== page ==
Reverse charge tax is a system where the recipient of the supply (goods and services), i.e. the client, is liable to pay the tax. Inward supplies are input supplies used as an input for manufacturing the goods or providing the service. Tax paid on input expenses can be adjusted against tax paid on output supplies, through input tax credit. This means that it cannot be treated as a part of the aggregate turnover.
Read more about GST at our GST blog for India.
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Asset allocation, despite its importance in portfolio management, is perhaps the last thing on the mind of the novice investor. Before regaling the virtues of asset allocation, a layman’s definition of asset allocation is perhaps warranted, so here goes: asset allocation is a process by which an investor aims to enhance the risk-reward ratio of a portfolio of risky assets. It is important to stress upon two things here: (1) asset allocation is not a one-time exercise, it is an ongoing process; and (2) the use of multiple asset classes to convert a portfolio of risky assets into a benign money-making machine.
Equipped with a basic understanding of the theory behind asset allocation what is stopping the novice investor from going ahead and enhancing portfolio returns? The reason is that the effect of asset of allocation rests largely on finding asset classes whose returns are uncorrelated with one another – the lower the correlation, the better. For instance, it is popular belief that gold is a hedge against inflation i.e. gold prices and inflation rates move in tandem. Therefore, what one loses in purchasing power is compensated by an increase in gold prices. This, however, is a long term phenomenon i.e. one may witness large deviations in the short term.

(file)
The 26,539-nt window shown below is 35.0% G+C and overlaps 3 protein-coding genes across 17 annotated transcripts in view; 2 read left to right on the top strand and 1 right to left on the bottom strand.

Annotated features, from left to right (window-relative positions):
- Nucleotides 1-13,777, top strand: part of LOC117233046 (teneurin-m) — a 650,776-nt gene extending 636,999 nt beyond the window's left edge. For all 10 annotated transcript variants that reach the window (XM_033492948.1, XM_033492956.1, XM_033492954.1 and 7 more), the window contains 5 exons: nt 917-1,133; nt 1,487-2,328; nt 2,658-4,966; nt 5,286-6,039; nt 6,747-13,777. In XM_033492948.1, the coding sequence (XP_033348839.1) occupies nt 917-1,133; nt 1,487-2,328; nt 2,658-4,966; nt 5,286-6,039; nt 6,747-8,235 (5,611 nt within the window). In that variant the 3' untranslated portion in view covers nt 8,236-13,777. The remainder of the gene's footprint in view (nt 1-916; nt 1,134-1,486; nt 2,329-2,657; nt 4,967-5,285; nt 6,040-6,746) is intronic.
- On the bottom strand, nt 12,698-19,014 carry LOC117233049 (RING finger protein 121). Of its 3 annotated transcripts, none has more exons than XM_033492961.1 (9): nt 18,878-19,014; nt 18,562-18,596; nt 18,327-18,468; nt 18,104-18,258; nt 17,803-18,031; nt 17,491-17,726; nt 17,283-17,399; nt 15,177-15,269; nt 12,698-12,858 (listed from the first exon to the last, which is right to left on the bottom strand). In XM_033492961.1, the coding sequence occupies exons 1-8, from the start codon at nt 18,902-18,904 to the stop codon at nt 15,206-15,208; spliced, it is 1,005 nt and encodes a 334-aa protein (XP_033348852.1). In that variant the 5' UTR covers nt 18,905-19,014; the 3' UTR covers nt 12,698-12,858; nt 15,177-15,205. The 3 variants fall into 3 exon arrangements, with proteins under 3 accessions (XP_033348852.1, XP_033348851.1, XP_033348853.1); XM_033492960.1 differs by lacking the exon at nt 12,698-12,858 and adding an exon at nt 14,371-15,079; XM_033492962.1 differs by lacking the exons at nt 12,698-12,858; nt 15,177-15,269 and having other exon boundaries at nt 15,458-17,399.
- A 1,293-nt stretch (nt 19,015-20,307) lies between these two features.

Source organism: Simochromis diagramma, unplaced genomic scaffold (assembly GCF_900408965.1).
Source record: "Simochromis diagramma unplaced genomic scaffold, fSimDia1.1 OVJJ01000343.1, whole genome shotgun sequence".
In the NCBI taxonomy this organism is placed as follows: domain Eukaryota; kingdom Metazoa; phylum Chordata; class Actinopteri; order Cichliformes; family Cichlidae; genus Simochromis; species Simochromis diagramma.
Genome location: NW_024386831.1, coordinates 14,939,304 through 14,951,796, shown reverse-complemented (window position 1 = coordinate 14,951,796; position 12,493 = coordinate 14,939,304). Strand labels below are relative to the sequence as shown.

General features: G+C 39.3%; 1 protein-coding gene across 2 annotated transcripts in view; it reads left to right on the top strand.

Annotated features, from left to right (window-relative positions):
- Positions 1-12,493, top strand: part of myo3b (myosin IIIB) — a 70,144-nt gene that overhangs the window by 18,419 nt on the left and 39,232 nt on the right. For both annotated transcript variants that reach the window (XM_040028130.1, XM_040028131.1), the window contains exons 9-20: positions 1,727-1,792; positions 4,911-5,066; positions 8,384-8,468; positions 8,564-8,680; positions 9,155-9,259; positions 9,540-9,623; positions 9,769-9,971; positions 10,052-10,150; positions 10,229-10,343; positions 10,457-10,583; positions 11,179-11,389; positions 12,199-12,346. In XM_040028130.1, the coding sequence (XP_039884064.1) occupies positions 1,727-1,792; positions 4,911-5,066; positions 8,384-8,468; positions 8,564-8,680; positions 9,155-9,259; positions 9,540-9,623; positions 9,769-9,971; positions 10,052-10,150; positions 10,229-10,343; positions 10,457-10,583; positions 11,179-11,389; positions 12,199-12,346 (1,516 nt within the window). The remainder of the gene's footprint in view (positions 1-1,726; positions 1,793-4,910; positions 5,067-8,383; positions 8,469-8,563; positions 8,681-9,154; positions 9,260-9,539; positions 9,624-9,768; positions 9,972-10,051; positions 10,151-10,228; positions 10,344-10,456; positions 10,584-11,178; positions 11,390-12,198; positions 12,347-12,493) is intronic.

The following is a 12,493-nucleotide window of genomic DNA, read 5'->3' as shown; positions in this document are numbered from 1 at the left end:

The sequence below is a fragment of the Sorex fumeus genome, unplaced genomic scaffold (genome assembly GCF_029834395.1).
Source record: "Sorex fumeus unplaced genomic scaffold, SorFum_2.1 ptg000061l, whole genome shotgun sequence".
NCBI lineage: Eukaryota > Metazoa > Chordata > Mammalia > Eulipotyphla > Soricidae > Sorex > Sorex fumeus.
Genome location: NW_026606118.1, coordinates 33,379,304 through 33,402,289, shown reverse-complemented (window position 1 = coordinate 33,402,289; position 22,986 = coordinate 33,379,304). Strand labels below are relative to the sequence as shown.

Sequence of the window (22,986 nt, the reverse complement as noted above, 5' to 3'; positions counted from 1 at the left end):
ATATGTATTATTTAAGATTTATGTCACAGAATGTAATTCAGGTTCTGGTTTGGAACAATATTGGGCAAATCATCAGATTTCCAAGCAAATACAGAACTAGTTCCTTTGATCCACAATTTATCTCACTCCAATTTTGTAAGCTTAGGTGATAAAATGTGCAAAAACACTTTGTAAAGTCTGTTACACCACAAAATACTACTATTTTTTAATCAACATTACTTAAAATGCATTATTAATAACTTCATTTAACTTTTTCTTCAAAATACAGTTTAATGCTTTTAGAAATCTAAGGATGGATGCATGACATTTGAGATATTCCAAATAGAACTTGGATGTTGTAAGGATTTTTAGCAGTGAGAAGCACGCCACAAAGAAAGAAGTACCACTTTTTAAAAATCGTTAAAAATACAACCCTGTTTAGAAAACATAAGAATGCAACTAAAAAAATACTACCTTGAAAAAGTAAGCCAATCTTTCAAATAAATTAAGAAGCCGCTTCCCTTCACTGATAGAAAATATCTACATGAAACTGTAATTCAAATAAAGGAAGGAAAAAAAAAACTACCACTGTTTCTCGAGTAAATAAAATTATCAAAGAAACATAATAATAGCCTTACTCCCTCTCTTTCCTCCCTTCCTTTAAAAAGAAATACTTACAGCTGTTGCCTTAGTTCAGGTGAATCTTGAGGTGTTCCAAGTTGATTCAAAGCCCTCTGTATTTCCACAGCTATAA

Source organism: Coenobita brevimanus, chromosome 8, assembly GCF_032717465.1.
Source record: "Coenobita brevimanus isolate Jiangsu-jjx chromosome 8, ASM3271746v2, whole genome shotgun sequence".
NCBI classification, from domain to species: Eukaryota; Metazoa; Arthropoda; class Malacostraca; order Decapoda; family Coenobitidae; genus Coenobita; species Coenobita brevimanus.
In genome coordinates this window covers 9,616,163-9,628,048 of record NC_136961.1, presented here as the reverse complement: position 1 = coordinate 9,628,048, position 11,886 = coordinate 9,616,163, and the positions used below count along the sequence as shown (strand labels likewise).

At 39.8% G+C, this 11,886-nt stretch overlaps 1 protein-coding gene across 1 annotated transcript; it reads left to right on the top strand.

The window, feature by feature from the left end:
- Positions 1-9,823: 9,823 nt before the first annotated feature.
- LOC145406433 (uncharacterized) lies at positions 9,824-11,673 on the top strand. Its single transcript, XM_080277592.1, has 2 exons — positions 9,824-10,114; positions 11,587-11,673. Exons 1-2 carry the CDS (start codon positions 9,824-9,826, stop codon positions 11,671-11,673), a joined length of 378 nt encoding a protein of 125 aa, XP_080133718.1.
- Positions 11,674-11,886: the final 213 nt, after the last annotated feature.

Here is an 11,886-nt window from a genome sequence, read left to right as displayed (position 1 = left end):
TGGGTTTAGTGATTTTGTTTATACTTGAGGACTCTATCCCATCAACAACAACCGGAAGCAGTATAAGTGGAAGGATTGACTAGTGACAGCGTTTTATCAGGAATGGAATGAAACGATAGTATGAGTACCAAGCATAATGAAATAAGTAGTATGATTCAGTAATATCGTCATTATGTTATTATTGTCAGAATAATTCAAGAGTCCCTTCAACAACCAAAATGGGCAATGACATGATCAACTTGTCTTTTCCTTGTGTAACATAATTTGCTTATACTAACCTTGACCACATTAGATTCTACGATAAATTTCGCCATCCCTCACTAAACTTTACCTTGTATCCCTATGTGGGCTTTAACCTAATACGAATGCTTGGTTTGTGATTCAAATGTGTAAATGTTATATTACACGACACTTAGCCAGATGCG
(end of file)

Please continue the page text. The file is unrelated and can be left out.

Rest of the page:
The key to benefiting from asset allocation, therefore, is to periodically tweak the portfolio for changes in correlations between asset classes and include new ones with the overall objective of enhancing the risk-reward ratio of a given portfolio. Although this may seem like too onerous a task, the novice investor need not worry. A certain level of diversification via asset allocation can be achieved by following the below steps:
- Ascertain whether you have surplus money to invest – a simple equation of income less expenses. The figure you ascertain will comprise your overall pie available for asset allocation.
- Understand your needs as defined by three key parameters viz. risk appetite, return requirements and time constraints. Your needs are a function of your age, marital status, number of dependants etc.
- Identify avenues to invest in the broadest categories of asset classes viz. equity, debt, commodities, real estate and alternative asset classes.
- Steps 2 and 3 will require a bit of periodic back and forth because the asset class(es) you choose will depend on your needs. E.g. someone with a higher risk appetite may have a higher percentage of equities in the pie than someone with a lower risk appetite. The latter investor may lean towards debt investments.